About the artwork
Michelangelo Buonarotti (1475-1564), sculptor, painter, draughtsman, architect and poet, was one of the major figures of the Roman High Renaissance. He was acclaimed in his own lifetime as a genius. His working career spanned over 70 years. 'Christ and the Woman of Samaria' was made when he was about 65.
This picture shows the incident told in the Gospel of St John (Chapter IV, verses 5-26) where Christ met the Woman of Samaria drawing water at Jacob's well. Several oil versions of this subject are known, all of which are copies - either from the original by Michelangelo or from the well-known engraving of the picture made by Nicholas Beatrizet.
The choice of this biblical subject for a private devotional image, as this piece is believed to be, is unusual. The Woman of Samaria had already had five husbands and was living with another man who was not her husband. Jews did not normally talk to Samarians. It would seem that Samarians themselves did not normally talk to this woman. By singling her out for attention and making her the physical vehicle for carrying messages to the Samarians, Christ indicated most forcefully that he had come to save all humanity. This incident places particular emphasis upon grace and forgiveness.
A characteristic of Michelangelo's figure style that was much commented by his contemporaries was his so-called 'terribilitià' - a kind of awesome statuesque grandeur. Muscles are often exaggerated - bodies have a burly look and female figures have a proportion similar to those of males.
The picture is drawn in bistre ink onto gesso (plaster) ground. The ground is on a poplar panel and has warped into a curve over time.
This is a perplexing picture, principally because it is still unclear whether or not it is the original by Michelangelo. The Liverpool banker and author, William Roscoe, owned it during the early nineteenth century and believed it to be authentic. However, more recent scholarly opinion tended, until 1978, to regard it as a copy, possibly made from the print. The cleaning of the painting by conservators at the Courtauld Institute in London, revealed it to be of very high quality and it is now believed either to be by Michelangelo or to be the closest of the copies made after the picture.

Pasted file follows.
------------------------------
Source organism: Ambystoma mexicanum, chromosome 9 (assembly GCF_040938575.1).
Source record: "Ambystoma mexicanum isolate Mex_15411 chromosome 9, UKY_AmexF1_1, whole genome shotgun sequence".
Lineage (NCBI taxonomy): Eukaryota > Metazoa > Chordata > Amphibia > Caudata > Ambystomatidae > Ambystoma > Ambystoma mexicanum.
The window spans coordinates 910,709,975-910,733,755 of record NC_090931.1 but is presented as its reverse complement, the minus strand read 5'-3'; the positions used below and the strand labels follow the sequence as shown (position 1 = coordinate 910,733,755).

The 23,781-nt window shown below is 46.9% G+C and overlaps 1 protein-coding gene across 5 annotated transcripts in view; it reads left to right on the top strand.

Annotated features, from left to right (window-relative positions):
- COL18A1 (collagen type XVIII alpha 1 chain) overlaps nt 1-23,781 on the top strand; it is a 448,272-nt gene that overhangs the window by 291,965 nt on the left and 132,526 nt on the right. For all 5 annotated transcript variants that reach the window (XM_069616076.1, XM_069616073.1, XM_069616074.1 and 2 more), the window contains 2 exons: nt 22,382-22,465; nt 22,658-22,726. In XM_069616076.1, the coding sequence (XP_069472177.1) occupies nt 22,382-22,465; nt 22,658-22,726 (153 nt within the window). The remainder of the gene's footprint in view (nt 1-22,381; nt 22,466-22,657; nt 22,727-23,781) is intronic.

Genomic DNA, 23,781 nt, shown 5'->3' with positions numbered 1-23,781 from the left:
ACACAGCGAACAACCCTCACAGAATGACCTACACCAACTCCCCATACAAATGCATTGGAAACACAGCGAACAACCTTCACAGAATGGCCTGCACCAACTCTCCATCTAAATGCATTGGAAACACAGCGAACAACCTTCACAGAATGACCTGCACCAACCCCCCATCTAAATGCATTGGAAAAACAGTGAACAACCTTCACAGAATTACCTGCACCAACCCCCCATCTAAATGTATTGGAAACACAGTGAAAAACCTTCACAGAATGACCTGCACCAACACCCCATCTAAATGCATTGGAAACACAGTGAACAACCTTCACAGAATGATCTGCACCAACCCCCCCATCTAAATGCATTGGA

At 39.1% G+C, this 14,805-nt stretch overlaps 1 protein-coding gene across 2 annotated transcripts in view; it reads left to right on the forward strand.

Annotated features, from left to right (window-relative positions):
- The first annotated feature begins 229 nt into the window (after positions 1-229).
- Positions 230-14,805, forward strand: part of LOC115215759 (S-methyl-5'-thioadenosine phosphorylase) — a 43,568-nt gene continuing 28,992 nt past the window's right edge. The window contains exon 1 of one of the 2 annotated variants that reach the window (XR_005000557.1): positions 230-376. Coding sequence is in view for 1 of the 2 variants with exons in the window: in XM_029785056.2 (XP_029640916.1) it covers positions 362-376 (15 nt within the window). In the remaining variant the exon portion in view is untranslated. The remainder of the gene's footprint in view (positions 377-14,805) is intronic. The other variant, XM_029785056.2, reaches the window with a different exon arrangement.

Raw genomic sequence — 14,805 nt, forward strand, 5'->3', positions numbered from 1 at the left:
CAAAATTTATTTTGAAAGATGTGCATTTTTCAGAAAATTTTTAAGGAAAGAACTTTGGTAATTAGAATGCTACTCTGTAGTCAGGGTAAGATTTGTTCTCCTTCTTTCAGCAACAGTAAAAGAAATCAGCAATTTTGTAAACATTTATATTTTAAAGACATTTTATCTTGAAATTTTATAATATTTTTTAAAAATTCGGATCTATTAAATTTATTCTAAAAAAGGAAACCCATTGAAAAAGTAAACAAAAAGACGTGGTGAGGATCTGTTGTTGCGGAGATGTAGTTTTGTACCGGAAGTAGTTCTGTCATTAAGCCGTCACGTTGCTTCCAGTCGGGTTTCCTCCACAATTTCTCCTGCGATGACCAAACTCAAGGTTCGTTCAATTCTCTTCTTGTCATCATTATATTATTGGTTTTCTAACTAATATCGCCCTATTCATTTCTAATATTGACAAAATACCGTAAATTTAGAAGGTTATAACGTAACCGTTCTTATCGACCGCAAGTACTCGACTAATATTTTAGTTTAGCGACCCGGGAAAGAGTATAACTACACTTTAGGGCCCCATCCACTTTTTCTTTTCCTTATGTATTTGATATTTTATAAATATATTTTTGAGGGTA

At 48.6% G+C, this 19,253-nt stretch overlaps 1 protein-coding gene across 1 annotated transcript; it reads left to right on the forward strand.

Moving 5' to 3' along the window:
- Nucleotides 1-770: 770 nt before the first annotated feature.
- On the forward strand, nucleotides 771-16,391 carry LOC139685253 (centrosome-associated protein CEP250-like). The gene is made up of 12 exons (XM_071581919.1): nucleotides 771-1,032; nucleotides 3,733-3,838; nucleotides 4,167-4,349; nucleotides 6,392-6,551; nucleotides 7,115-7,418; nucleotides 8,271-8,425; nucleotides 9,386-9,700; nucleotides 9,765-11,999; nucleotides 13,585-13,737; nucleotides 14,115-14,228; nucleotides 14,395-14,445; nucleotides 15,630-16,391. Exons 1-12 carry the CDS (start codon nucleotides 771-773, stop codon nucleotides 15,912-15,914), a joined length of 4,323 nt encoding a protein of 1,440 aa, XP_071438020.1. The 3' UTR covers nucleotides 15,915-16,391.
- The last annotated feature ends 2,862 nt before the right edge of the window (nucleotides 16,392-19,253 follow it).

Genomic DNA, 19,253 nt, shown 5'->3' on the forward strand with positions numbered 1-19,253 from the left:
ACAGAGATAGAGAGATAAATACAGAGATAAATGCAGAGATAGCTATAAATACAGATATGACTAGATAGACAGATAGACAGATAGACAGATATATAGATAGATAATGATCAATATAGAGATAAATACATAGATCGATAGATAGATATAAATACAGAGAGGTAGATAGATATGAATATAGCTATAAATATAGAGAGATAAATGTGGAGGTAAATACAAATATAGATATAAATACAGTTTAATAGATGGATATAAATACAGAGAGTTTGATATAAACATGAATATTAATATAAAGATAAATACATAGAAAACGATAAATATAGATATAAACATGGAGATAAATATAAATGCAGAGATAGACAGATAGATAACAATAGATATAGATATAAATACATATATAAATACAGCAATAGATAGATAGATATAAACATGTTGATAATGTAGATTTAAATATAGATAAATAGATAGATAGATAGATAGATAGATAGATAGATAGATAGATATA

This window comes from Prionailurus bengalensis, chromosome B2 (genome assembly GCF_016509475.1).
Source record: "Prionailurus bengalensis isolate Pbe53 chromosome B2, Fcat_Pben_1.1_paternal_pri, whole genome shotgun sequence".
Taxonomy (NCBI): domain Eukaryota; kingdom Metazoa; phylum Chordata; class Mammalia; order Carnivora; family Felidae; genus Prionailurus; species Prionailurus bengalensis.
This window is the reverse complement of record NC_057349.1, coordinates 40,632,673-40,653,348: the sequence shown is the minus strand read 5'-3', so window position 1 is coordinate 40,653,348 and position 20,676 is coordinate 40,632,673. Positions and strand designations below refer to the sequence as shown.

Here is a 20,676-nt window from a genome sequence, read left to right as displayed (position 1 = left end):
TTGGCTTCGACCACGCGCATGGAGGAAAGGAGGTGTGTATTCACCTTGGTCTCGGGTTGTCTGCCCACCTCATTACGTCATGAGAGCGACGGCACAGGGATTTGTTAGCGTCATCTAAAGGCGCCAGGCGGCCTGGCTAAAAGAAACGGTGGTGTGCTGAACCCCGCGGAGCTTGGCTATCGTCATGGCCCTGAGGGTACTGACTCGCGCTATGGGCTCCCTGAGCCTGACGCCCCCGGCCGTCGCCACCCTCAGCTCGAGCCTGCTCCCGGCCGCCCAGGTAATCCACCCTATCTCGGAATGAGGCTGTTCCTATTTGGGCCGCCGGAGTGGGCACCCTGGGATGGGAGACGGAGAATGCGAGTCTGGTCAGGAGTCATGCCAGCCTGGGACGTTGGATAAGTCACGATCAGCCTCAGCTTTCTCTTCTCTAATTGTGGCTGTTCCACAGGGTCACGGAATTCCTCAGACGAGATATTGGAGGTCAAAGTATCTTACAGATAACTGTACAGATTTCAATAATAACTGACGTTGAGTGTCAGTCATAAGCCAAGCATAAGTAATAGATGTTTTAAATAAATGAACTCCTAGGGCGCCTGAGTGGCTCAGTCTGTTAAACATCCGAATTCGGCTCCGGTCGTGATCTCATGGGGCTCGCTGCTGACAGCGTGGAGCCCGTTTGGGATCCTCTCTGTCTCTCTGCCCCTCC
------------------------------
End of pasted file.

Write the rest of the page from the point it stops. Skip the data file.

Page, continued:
The original picture is recorded as having been painted for Vittoria Colonna (1490-1547) at some time between 1536/8 and 1542. She was an extremely learned and devout woman from a prominent Roman family who attained an international reputation as a poetess and as a prominent advocate of church reform. She wished, like others, to find a middle way between the Catholic teaching on grace and Lutheran beliefs.
She wrote many sonnets, several in memory of her husband who had been killed at the Battle of Pavia. She was a close friend of Michelangelo and they corresponded with each other. He wrote several courtly sonnets praising both her physical and spiritual beauty, in addition to supplying her with other devotional images. There is a considerable amount of common imagery and ideas in the verse of Michelangelo and Vittoria Colonna. Both wrote in the style of Petrarch and both united Christian and Platonic beliefs.
Among those with whom Vittoria Colonna corresponded was the Marguerite of Angoulême, sister of Francis I, King of France, who also wrote poetry and was a prominent advocate of church reform. Her portrait is also on display at the Walker, or you can see it in our 13th-16th Century gallery online.